Of course Mother Theresa was right, and within a year my friend found the work that she continues to do today. She is perfect for the mission and has changed our small part of the world for the better for the past 20 years while continuing to care for her loved ones and herself.

    My friend is my inspiration; I stopped castigating myself for what I cannot do and started using the abilities I have in the service of those in need in my community. Through the ripple effect mentioned above, Mother Theresa’s service has improved the lives of numerous people in a part of the world she never saw. What an amazing world!

    Thank you for your posts—another service to a community which needs your input.

    Jean: That’s a great story. Thanks for sharing it.


  • I really liked this post and the comments posted afterward. My admiration and heart goes out to those who give and give and then give some more. When I was younger, I had a full-time private practice as a psychotherapist, and I worked one day a week in an elementary school, and did volunteer talking to high school students about their fears and concerns. I loved and I miss the energy I used to have. Today, my health is slipping, but I have, as always, made an almost conscious decision to make as many of my interactions in the world as pleasant as possible, the checker in the supermarket, the bank teller, the helpful folks at the pharmacy—all these people are folks I like to share a smile with. Besides, it makes ordinary life more fun. Thus, when I have a problem, I often get much more help than I would if I didn’t try to be pleasant. I give money to those folks stricken with disasters, but I try to make life a pleasure every day. It doesn’t always work, but breathing and reading blogs like this help.

  • I LOVE this thread and every single one of the posts—I agree with them all!!! It is so easy to be negatively affected by all the problems in the world and our very strong desire to fix EVERYTHING TODAY in a very grandiose fashion!!! This kind of thinking can very easily lead to feelings of overwhelm and despondency which are crippling and unconstructive. I love Lil’s reminder to be kind to everyone we meet and I love Su’s reminder of the ripple effect. On the days we feel we don’t have any more time or money or energy to give, these simple gestures really are ENOUGH. And they sustain us (also via the ripple effect) to give more time, money and energy when we can. Reading this post was a very serendipitous event for me; I’m very grateful. 🙂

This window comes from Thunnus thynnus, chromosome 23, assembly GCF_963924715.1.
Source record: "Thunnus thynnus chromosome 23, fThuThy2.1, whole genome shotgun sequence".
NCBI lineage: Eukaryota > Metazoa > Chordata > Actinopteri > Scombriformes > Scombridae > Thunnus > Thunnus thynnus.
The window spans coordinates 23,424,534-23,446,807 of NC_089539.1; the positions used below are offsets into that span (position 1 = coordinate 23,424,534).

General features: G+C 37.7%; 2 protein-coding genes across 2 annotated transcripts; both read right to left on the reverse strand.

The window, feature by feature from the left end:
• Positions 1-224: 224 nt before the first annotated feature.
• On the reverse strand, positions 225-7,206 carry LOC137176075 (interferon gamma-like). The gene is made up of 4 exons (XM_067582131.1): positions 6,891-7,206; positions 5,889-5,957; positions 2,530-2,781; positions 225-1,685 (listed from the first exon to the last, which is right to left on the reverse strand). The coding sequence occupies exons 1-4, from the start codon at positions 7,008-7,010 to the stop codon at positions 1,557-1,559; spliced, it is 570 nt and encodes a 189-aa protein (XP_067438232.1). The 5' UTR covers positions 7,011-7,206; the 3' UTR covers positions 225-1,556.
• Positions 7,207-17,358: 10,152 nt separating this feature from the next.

• Thanks for this article. Yes there is always something in this world that we can do help others and I certainly related to the feelings of guilt and wanting to be do all that we can in the face of human need. I love the perspective that if we are helping in one place, we are not helping somewhere else.

  • […]  I just read a good blog post by Alex Lickerman on the blog, Happiness In This World-Reflections of a Buddhist Physician .  The title of the post is  “You Can Always Do More”.  I want to thank him for […]

  • I want to thank you for this post. I am a medical student in my last year, choosing a specialty and really reflecting on how I want to practice medicine. I keep coming to the same thought—I want to do everything. I want to prevent and cure cancer, I want to help the healthy and the very sick, I want to heal both psychological and physical disease and ills. I am slowly coming to the realization that, while I can strive for this, I will not be able to fully help every one of my patients, single-handedly. I have also reflected that sometimes the best help is to refer a patient to someone who may be more qualified to help them better. It is also strangely comforting to think that I will feel this pull to do more for the rest of my life. I think it allows me to strive for a balance where I am doing the most I can while still feeling fulfilled, instead of thinking that there is an end goal of having truly done everything I can and should do. Thank you again for an especially relevant post for me at this time in my life.